sense_data.append(humidity)
  
  mag = sense.get_compass_raw()
  mag_x = round(mag["x"],2)
  mag_y = round(mag["y"],2)
  mag_z = round(mag["z"],2)
  sense_data.append(mag_x)
  sense_data.append(mag_y)
  sense_data.append(mag_z)

  acc = sense.get_accelerometer_raw()
  acc_x = round(acc["x"],3)
  acc_y = round(acc["y"],3)
  acc_z = round(acc["z"],3)
  sense_data.append(acc_x)
  sense_data.append(acc_y)
  sense_data.append(acc_z)
  
  gyro = sense.get_orientation()
  pitch = round(gyro["pitch"],2)
  roll = round(gyro["roll"],2)
  yaw = round(gyro["yaw"],2)
  sense_data.append(pitch)
  sense_data.append(roll)
  sense_data.append(yaw)  
  
  sense_data.append(datetime.now())
  
  return sense_data

def pushed_up(event):
  global logging, timestart
  if event.action == ACTION_PRESSED:
    print("START")
    logging = True

def pushed_down(event):
  global logging
  if event.action != ACTION_PRESSED:
    print("STOP")
    logging = False

sense.stick.direction_up = pushed_up
sense.stick.direction_down = pushed_down

timestamp = datetime.now()
timestart = datetime.now()
delay = 100 #milliseconds

with open('data.csv', 'w', newline='') as f:
  data_writer = writer(f)
  data_writer.writerow(['temp','pres','hum',
                        'mag_x','mag_y','mag_z',
                        'acc_x','acc_y','acc_z',
                        'pitch','roll','yaw',
                        'datetime','elapsed'])    
    
  while True:
    if logging:  
      data = get_sense_data()
      dt = data[-1] - timestamp
      elapsed = data[-1] - timestart
      if int(dt.total_seconds()*1000) > delay:
        #print(round(elapsed.total_seconds()*1000))
        data.append(round(elapsed.total_seconds()*1000))
        data_writer.writerow(data)
        timestamp = datetime.now()

Experiments

Free Fall

A simple experiment is to reproduce – in a small way – the microgravity condition that is created during a free fall. It is a matter of activating logging and letting the card fall from a few meters in height, obviously taking care that the fall arrest is appropriately mitigated.
The parameters that interest us are the accelerations. The graph presented below shows the acceleration values ​​measured by the Sense HAT during the fall. The parameter that interests us is the acceleration along the Z axis : before the fall, the value corresponds to g = 9.81 m/s2, during the fall it resets to zero as expected, at the moment of impact the backlashes due to the impact are noted and subsequently the value settles again on the value g.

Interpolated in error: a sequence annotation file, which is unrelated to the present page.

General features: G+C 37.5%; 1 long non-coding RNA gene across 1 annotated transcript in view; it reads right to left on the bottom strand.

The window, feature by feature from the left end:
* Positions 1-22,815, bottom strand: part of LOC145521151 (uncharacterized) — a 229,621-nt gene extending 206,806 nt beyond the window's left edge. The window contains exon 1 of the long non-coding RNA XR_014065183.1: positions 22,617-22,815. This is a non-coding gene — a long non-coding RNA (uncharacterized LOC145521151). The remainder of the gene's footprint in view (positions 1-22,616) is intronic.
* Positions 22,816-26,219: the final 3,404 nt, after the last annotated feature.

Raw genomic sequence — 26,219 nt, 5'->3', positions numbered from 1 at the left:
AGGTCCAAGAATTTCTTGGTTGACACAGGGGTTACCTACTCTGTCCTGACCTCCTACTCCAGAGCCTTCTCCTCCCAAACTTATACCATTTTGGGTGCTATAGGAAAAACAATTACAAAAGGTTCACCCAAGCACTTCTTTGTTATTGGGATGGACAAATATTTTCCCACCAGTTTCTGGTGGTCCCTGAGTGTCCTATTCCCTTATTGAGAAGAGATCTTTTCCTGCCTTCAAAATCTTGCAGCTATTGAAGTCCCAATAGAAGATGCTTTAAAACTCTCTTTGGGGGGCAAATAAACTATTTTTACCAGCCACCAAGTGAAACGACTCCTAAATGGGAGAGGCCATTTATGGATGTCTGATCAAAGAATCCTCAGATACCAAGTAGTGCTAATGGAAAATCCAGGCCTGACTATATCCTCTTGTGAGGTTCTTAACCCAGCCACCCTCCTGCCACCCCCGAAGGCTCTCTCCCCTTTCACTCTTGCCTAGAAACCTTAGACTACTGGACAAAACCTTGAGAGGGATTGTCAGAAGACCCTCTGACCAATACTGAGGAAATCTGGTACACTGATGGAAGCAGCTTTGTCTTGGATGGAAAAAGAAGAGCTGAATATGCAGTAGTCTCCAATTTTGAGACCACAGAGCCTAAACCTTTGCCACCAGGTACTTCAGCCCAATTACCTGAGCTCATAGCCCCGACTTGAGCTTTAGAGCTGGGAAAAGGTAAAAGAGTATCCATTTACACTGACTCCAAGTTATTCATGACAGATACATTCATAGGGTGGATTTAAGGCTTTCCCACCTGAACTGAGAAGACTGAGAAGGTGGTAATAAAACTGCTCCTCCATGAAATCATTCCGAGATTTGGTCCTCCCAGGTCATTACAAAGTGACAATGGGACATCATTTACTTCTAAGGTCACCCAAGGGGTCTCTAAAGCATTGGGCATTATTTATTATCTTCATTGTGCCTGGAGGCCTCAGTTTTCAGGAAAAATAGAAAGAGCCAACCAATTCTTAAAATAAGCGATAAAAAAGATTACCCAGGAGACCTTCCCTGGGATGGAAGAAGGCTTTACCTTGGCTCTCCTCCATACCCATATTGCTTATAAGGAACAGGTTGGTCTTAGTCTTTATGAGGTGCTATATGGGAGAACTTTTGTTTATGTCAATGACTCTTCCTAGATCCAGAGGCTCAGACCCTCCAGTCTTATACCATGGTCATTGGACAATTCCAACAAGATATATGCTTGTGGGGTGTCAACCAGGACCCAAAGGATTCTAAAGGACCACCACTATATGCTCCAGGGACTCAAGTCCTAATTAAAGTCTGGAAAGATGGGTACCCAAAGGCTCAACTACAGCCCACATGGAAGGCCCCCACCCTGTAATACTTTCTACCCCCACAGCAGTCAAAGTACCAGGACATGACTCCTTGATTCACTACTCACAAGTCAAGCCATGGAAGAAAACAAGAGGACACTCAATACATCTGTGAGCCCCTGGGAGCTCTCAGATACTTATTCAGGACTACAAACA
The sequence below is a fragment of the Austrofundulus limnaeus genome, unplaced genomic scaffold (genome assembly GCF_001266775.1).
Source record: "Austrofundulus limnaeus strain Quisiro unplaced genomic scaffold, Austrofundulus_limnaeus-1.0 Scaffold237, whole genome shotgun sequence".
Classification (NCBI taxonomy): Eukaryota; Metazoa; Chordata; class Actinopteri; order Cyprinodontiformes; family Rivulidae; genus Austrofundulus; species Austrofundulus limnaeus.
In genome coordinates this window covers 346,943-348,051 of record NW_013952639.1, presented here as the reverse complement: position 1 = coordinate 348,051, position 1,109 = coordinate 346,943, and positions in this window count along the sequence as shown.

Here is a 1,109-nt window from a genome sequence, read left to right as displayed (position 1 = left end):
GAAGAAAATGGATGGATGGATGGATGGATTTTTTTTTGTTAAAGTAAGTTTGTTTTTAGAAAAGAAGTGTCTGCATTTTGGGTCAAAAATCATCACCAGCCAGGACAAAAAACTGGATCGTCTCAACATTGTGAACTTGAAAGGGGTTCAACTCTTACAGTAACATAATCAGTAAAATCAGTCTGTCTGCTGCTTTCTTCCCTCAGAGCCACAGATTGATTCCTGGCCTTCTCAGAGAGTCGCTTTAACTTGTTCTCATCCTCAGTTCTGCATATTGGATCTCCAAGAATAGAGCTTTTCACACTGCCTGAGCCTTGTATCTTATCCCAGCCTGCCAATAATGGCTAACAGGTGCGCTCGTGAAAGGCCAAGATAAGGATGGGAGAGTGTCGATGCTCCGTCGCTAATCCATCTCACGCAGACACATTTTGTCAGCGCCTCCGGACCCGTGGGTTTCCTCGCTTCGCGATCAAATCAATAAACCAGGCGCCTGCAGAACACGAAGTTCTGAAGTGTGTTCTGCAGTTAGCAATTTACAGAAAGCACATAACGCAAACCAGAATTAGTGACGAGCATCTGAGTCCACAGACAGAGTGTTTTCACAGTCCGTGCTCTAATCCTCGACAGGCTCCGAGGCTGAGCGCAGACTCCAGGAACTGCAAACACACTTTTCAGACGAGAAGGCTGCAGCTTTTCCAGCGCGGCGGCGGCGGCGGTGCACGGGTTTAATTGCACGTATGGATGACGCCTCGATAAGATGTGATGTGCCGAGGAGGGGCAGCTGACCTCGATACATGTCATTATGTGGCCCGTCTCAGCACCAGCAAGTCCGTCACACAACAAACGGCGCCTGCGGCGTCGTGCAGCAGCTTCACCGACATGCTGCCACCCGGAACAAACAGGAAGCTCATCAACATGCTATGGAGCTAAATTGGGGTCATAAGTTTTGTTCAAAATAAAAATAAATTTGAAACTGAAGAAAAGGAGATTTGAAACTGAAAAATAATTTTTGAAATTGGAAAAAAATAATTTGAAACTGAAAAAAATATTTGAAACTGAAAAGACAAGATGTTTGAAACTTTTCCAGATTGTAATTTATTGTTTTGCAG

Geomagnetic field measurement

The magnetic field sensor integrated in the Sense HAT does not have very high precision, however it allows us to evaluate the direction and intensity of the geomagnetic field with a good approximation. The test consists in reading the sensor value for a few seconds, in order to collect a high number of data and then average the values.
The obtained values are the following :

Mag X = -19,35 μT
Mag Y = -21,71 μT
Mag Z = 7,59 μT

Knowing the components according to the three axes, the direction and intensity of the magnetic vector can be obtained. The intensity, calculated by composing the three vectors, has a value of 30 μT, close to the expected value for the geomagnetic field at our latitude.

Orientation in Space

The Sense HAT board is equipped with an IMU (Inertial Measurement Unit). The main part of the IMU is the gyroscopic sensor. This sensor is able to give us the orientation of the board, expressed as an angle of rotation with respect to the three axes of roll, pitch and yaw. The angle can be expressed in degrees or radians. It is easy  to understand that this type of sensor is of paramount importance on aircraft and spacecraft.
To demonstrate its functioning, we recorded the data provided by the gyroscope during the movement of the board, the result is shown in the graph below. You can see how the range of values ​​goes from 0° to 360°.